Being a live performer where the situation is far from ideal most nights to sing his songs makes it difficult to go into a controlled environment like the studio. “It’s tough to be the singer/songwriter and live performer guy, who has to get over the pool game, the Foosball and the guy trying to bang the chick with low self-esteem to being a studio guitar player, it’s a completely different animal.” he says. Because live environments can be so harsh it isn’t a part of the business that he loves either. He takes the stage with his signature Weissenborn, a lap steel guitar with a custom hollow neck, and bares his soul singing sometimes cringingly personal music. He is often greeted with a less than respectful response because of his quiet delivery and the quality of venues he sometimes finds himself in. Loud venues not designed for music are sometimes necessary to settle for when on the road. Because of this he is unsure about touring to accommodate his next release. ”I’m honestly not sure if I’ll tour the album, I’ve done so many dates for so many years and that’s that hard part to know how it will be released.” he says, “I wish I was in a financial situation not to be wealthy but to allow for myself to make smarter choices about the environments I take the songs into and it’s for that reason that I don’t know if I will tour it.”
The current landscape of the business is far from ideal for an artist like Raines. He is confident in the fact that this is his job and what he needs to be doing though. “There are people out there who do this because it is what we have to do.” he explains, “The gratification and ease of it all has filled the field with people who do it because it is what they want to do. There is a difference between us, the people who have to do it and the people who want to do it.” You could argue that the less dedicated musicians are littering the scenery of the business and making it more difficult for the truly talented artists to succeed. “I’ve worked hard to have a body of work I’m proud of, maybe in a different time I would have sold more.” Raines explains, “At the end of the day I was always honest about what I was doing, writing and playing and that’s the most important thing.”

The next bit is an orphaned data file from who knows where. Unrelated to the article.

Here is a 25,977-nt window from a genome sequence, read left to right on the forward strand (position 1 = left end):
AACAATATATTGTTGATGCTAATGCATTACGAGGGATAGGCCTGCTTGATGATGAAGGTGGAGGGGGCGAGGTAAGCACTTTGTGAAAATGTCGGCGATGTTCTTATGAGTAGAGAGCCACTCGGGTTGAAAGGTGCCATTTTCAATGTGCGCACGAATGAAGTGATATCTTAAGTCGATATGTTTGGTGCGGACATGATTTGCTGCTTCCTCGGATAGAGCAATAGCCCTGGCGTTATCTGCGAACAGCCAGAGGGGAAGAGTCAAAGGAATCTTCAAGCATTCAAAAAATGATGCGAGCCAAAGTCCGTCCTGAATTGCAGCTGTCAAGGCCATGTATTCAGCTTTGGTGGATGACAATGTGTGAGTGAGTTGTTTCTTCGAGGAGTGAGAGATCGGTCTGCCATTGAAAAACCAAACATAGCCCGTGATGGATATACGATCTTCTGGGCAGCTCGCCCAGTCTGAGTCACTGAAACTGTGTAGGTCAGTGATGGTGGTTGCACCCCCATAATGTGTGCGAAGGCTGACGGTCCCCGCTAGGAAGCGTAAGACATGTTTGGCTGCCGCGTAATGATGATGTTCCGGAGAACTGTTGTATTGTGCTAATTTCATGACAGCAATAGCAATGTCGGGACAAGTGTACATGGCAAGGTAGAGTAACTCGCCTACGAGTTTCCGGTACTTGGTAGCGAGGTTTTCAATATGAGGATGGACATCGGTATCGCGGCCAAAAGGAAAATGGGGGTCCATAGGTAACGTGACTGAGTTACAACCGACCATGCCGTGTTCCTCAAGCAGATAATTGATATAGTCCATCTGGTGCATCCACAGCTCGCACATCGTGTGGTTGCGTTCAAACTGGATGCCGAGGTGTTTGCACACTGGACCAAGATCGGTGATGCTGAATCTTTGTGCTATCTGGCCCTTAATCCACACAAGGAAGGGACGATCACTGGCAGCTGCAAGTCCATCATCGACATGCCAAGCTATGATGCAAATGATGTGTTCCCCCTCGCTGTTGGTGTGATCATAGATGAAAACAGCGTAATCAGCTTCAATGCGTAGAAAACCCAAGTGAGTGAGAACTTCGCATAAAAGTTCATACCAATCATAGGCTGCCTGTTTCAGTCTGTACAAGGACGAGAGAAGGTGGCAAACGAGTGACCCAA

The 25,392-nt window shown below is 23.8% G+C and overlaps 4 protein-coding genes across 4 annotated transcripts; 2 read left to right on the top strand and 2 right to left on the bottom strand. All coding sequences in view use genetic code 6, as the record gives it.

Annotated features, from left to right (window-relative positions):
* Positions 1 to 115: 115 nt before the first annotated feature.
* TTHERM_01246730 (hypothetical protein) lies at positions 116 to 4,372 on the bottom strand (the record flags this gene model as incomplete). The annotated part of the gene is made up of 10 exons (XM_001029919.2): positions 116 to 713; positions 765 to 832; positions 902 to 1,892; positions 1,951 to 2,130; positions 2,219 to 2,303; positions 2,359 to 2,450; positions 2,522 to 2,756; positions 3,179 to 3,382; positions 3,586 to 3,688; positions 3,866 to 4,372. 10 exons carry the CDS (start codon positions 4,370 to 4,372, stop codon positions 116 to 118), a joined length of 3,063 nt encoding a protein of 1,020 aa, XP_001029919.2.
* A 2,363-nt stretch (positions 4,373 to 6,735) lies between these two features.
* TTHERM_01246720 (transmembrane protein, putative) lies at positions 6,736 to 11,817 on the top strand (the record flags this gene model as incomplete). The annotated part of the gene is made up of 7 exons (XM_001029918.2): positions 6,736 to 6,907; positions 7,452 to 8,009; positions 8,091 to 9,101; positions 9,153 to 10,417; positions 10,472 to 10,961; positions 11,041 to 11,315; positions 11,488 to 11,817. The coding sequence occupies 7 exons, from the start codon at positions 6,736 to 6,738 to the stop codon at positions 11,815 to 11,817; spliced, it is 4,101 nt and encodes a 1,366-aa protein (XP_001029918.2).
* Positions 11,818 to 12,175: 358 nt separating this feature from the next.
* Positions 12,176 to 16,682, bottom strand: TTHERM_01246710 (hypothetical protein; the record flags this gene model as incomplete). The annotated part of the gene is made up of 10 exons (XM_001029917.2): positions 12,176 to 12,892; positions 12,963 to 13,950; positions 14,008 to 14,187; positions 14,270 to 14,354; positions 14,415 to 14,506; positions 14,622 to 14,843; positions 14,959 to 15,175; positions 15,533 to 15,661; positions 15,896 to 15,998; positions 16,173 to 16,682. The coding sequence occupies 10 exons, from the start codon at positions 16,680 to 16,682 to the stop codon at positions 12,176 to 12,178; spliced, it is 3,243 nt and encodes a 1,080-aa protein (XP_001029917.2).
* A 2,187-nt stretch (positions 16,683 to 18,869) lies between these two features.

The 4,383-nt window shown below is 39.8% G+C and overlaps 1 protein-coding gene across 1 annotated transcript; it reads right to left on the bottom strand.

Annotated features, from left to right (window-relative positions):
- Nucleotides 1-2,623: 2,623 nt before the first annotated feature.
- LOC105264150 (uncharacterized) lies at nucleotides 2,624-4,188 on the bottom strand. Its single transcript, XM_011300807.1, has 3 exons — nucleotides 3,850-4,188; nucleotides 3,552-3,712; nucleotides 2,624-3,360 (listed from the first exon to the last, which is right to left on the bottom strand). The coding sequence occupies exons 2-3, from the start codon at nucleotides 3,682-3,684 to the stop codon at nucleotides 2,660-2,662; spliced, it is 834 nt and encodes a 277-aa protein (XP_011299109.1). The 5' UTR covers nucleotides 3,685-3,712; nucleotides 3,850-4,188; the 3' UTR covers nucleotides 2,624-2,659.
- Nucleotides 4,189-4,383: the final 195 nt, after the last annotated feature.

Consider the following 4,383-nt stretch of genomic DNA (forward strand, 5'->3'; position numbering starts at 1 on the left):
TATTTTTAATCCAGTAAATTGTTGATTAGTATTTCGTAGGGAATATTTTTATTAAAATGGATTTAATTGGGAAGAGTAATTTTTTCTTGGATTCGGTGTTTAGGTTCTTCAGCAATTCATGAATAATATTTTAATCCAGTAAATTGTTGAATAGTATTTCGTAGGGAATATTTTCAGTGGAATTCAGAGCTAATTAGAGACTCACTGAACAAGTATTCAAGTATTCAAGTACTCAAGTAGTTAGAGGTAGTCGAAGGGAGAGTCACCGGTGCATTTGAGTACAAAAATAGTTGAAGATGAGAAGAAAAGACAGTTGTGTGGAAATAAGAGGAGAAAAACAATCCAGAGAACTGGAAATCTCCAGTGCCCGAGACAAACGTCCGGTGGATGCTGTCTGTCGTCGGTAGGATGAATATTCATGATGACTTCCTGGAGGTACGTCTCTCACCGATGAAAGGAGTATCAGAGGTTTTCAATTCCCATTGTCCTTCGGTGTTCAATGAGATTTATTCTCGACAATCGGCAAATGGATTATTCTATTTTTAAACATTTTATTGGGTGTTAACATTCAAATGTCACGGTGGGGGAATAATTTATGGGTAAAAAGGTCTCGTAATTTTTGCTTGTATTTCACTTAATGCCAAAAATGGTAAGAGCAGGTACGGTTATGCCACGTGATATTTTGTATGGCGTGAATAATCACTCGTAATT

This perspective keeps him going and lets him measure his success on his own scale, like a chef knows when he cooks a good meal or a welder knows when he makes a good weld. His interactions with fans enjoying his work is still absolutely essential to him monetarily being able to make it though and that is where the battle has always been. “Everything for me always came directly from one or two or three individuals at any given show that bought one or two CDs each that night and it’s been 20 years of that.” he says, “Not that I demand or desire more but things take their toll as you get older.” He maintains that it is important for artists to express their work though. The problem is that creative people are expected to wear all these different hats now and being an true artist isn’t enough. Instead you are forced to be a booking agent, publicist, salesman and many other things. “If I was going to do my own advertising I would’ve went to work on Madison Avenue” he says, “and if what you want that at the end of the day you are going to end up with records made by ad executives and not artists.”
In the end Raines knows his own harshest critic is himself, he needs to feel like he accomplished what he felt he was able to and if the music business is receptive to it is somewhat inconsequential. “My joy in it is knowing the that work that I did was honest and it was honest work to do.” Raines explains, “It is what I was put here to do. When I’ve finished writing or crafting something that I believe is good, that I’ve put myself into and I’ve not short-changed myself then I know that I did my job well.”